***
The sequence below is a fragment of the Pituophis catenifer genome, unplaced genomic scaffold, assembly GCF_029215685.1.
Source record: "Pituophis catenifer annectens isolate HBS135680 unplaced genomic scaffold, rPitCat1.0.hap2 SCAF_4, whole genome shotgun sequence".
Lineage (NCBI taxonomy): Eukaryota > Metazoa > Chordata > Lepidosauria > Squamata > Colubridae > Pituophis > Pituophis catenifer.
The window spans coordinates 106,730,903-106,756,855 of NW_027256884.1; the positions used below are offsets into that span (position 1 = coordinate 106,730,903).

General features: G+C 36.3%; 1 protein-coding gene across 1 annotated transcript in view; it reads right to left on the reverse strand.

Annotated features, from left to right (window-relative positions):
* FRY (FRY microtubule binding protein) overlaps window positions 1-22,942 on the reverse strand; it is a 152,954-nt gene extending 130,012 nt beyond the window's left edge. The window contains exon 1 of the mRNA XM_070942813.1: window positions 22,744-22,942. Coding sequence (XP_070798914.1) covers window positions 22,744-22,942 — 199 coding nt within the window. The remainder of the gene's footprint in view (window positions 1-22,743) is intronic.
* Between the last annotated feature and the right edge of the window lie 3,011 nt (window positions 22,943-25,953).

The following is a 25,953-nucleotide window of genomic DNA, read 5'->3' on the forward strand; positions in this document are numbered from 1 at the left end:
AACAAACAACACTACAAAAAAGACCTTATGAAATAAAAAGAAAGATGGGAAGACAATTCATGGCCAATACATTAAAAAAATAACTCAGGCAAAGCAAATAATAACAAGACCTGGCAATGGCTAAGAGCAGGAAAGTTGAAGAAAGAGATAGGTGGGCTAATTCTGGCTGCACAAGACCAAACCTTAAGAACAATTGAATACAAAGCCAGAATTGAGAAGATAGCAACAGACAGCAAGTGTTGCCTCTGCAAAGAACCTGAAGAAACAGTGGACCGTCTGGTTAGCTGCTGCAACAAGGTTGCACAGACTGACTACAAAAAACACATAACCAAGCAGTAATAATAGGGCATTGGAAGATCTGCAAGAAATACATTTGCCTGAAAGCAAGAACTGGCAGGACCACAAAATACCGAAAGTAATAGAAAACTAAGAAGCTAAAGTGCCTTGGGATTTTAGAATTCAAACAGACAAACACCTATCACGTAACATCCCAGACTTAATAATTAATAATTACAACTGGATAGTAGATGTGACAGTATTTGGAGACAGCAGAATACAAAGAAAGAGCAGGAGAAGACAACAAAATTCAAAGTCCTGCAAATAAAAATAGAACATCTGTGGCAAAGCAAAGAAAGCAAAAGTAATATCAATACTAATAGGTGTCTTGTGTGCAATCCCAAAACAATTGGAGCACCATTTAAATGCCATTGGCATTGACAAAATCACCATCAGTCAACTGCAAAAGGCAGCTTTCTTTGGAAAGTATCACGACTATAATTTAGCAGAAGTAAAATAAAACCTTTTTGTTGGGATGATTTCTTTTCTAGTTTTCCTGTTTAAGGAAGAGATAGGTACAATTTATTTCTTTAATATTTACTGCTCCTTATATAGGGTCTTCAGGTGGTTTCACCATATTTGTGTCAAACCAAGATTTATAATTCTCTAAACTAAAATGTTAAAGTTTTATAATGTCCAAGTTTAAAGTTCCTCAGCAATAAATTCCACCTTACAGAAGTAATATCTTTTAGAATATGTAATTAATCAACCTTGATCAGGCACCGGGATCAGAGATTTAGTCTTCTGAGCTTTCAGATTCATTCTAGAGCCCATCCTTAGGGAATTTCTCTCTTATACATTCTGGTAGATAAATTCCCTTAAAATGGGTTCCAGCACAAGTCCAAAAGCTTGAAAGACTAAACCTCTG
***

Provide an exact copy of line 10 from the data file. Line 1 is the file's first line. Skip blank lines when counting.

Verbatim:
AACAAACAACACTACAAAAAAGACCTTATGAAATAAAAAGAAAGATGGGAAGACAATTCATGGCCAATACATTAAAAAAATAACTCAGGCAAAGCAAATAATAACAAGACCTGGCAATGGCTAAGAGCAGGAAAGTTGAAGAAAGAGATAGGTGGGCTAATTCTGGCTGCACAAGACCAAACCTTAAGAACAATTGAATACAAAGCCAGAATTGAGAAGATAGCAACAGACAGCAAGTGTTGCCTCTGCAAAGAACCTGAAGAAACAGTGGACCGTCTGGTTAGCTGCTGCAACAAGGTTGCACAGACTGACTACAAAAAACACATAACCAAGCAGTAATAATAGGGCATTGGAAGATCTGCAAGAAATACATTTGCCTGAAAGCAAGAACTGGCAGGACCACAAAATACCGAAAGTAATAGAAAACTAAGAAGCTAAAGTGCCTTGGGATTTTAGAATTCAAACAGACAAACACCTATCACGTAACATCCCAGACTTAATAATTAATAATTACAACTGGATAGTAGATGTGACAGTATTTGGAGACAGCAGAATACAAAGAAAGAGCAGGAGAAGACAACAAAATTCAAAGTCCTGCAAATAAAAATAGAACATCTGTGGCAAAGCAAAGAAAGCAAAAGTAATATCAATACTAATAGGTGTCTTGTGTGCAATCCCAAAACAATTGGAGCACCATTTAAATGCCATTGGCATTGACAAAATCACCATCAGTCAACTGCAAAAGGCAGCTTTCTTTGGAAAGTATCACGACTATAATTTAGCAGAAGTAAAATAAAACCTTTTTGTTGGGATGATTTCTTTTCTAGTTTTCCTGTTTAAGGAAGAGATAGGTACAATTTATTTCTTTAATATTTACTGCTCCTTATATAGGGTCTTCAGGTGGTTTCACCATATTTGTGTCAAACCAAGATTTATAATTCTCTAAACTAAAATGTTAAAGTTTTATAATGTCCAAGTTTAAAGTTCCTCAGCAATAAATTCCACCTTACAGAAGTAATATCTTTTAGAATATGTAATTAATCAACCTTGATCAGGCACCGGGATCAGAGATTTAGTCTTCTGAGCTTTCAGATTCATTCTAGAGCCCATCCTTAGGGAATTTCTCTCTTATACATTCTGGTAGATAAATTCCCTTAAAATGGGTTCCAGCACAAGTCCAAAAGCTTGAAAGACTAAACCTCTG